Nestled away in a quiet corner of Ballycastle, people of all backgrounds and ages are letting their voices being heard loud and clear, through a unique initiative that promotes discussion of key Irish issues.
Conversations That Matter is a dialogue process between young adults from across the island of Ireland with the aim of surfacing issues deemed important to the present generation of young people and leaders. The topics are inspired by and drawn from the life experience and desires of the young people who take part such as mental health awareness, conflict resolution and environmentalism.
“I think the programme equips the young people with life skills that they can take forward to become engaged active leaders in their community”, said Lisa Mooney, coordinator of the programme.
“The fact that the young people are co-architects of the programme gives them a unique insight and opportunities to really hear and be heard.”
The conversations take place on three weekend residentials in Corrymeela, Northern Ireland’s oldest peace and reconciliation organisation. Corrymeela was founded by a former chaplain in World War II, Ray Davey, who was a prisoner of war in Dresden. After returning to Belfast to continue his work as a chaplain, the political, religious and ideological differences in Northern Ireland compelled him along with a group of students from Queens University to establish Corrymeela to address these conflictual issues.
It began before “The Troubles”, and still continues in Northern Ireland’s changing post-conflict society to ameliorate national and local problems by providing a space for an analysis of the underlying dynamics of conflict, fracture, scapegoating and violence that is found in so many spheres of the world today. The organisation today is composed of a dispersed Christian community, with almost 40 full-time staff and dozens of volunteers who make the work possible with around 80,000 volunteer hours every year. Together this community is committed to engage with the world at its points of fracture, faith and potential.
Kerry Logan, a volunteer at Corrymeela and participant in Conversations That Matter, said, “From living in an international community of volunteers to facilitating group activities and everything in between, I have learnt a huge amount during my time volunteering at Corrymeela.
“Working with Conversations that Matter has been one of the highlights of my year. It was a privilege to walk alongside the young adult participants and to see them grow in confidence as they took ownership of the programme, the conversations they engaged in, the sessions they stepped up to facilitate and the goals they took home.”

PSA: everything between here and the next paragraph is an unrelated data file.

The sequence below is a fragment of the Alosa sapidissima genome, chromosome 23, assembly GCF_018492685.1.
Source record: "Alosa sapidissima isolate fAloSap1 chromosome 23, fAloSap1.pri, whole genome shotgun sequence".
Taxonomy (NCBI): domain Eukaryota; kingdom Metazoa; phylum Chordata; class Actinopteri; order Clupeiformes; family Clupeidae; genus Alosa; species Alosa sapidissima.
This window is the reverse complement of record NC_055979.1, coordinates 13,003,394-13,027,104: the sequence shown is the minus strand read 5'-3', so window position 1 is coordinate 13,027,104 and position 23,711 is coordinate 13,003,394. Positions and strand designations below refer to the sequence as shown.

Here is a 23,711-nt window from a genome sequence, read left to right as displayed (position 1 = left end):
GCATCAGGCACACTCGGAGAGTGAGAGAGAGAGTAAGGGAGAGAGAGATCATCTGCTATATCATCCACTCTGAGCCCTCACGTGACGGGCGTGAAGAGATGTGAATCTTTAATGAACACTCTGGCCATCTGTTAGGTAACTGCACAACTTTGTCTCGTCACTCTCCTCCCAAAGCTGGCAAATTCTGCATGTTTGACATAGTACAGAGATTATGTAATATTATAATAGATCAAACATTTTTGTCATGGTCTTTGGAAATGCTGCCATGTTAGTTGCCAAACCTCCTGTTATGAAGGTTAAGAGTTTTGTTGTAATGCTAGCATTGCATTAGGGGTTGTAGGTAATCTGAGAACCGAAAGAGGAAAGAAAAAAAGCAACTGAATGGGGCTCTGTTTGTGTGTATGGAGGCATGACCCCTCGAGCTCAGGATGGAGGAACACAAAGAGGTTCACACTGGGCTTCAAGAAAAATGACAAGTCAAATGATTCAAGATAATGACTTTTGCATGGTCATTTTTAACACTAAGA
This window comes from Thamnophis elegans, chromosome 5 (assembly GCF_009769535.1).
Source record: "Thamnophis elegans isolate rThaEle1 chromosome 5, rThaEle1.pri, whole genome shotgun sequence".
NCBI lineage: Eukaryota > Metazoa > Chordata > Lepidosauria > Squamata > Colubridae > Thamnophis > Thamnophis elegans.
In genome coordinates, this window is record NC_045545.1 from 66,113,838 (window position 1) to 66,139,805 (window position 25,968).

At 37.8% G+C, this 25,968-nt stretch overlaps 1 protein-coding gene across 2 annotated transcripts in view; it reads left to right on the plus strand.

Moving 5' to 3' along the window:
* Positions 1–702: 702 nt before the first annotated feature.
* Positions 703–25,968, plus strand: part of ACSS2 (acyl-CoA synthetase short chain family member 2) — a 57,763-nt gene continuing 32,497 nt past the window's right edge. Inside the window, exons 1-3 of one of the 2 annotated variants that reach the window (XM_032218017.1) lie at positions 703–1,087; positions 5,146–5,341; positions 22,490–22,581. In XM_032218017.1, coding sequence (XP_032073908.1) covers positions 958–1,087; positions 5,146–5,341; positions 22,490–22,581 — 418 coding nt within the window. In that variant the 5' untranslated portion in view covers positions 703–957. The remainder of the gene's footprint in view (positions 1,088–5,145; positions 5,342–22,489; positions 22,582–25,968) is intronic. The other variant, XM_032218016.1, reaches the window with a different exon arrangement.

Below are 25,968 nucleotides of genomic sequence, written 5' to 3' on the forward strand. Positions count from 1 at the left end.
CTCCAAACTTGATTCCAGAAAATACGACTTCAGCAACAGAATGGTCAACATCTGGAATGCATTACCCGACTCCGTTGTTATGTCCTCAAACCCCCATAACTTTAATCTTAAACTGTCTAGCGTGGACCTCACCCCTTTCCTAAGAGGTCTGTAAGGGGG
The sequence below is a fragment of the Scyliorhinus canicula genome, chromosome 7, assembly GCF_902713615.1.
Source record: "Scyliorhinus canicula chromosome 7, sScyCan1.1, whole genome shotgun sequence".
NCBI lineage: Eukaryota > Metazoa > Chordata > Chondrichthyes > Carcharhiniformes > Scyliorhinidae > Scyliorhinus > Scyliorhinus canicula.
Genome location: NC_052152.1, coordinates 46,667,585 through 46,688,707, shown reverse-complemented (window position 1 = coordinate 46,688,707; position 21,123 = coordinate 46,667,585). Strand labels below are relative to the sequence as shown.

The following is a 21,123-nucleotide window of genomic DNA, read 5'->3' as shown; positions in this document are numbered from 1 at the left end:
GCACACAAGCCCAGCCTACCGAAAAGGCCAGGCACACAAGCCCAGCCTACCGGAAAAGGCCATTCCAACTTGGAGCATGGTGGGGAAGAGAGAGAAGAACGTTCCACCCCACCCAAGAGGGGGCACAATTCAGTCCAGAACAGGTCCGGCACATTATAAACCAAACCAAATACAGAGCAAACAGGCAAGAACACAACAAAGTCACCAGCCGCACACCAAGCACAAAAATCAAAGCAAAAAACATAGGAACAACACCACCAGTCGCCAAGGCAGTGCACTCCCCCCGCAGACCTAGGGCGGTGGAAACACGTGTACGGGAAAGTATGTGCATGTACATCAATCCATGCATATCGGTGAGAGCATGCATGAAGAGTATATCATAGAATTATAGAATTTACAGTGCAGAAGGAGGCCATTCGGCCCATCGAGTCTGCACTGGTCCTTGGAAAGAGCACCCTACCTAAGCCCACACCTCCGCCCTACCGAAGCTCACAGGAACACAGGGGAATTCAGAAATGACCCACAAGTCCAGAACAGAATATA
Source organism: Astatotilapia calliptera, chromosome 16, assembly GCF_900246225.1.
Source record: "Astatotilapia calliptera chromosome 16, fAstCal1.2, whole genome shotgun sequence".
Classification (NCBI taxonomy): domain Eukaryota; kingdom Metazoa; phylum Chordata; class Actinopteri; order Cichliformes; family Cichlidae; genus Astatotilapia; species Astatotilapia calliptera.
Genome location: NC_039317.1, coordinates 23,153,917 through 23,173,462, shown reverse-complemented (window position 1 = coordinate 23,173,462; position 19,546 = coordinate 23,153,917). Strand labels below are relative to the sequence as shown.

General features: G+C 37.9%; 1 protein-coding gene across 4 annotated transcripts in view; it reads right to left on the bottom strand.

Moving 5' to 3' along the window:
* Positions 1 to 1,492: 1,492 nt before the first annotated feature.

Those who take part in the programme are drawn from different socio-economic, religious, educational, geographical and political positions which allows for the provision of well-informed and even opposing viewpoints to the various issues being discussed.
One of the central questions from which all the conversations emerge is ‘What does it mean to live well together?’ Those who complete the programme will leave with a greater awareness of ‘the other’, and with a greater sense of responsibility toward the wider issues of reconciliation, justice and peace.
Aisling Connolly, a fourth-year Trinity College student said that the programme is important because “it brings the Northern and Southern youth together to discuss and subsequently learn how to take action on issues affecting us all.”
The conversations are not pre-determined which allows every participant to share and shape the content and format of the discussions. Every issue raised is given considerable attention and is further developed during the residentials, with particular goals set mind at its conclusion.
In August, participants of Conversations That Matter attended a conflict resolution programme in Germany, along with other international groups. It addressed some of the fundamental questions that are relevant globally today such as democracy and the future of Europe. Activities involved interrogating the rumours and stereotypes embedded into our perceptions of other countries, as well as reevaluating our moral values by deciding where human worth lies.
John McCaul Jnr, who attended the programme said, “Without doubt, the seminar was an action-packed and enriching experience that I will reflect and draw on for a long time to come. In addition to learning about the welfare of refugees in continental Europe, I learned from and shared knowledge; experiences and culture with my German; Lithuanian and Polish counterparts.”
The participants were able to inform and present to the international groups on specifically Irish issues too, including poverty and Brexit.
By a providing an accessible platform for young people to discuss the vital issues of today, their voices will begin to reverberate throughout their communities so that real and positive differences can be made.
For more information about Conversations That Matter, and how to get involved, email firstname.lastname@example.org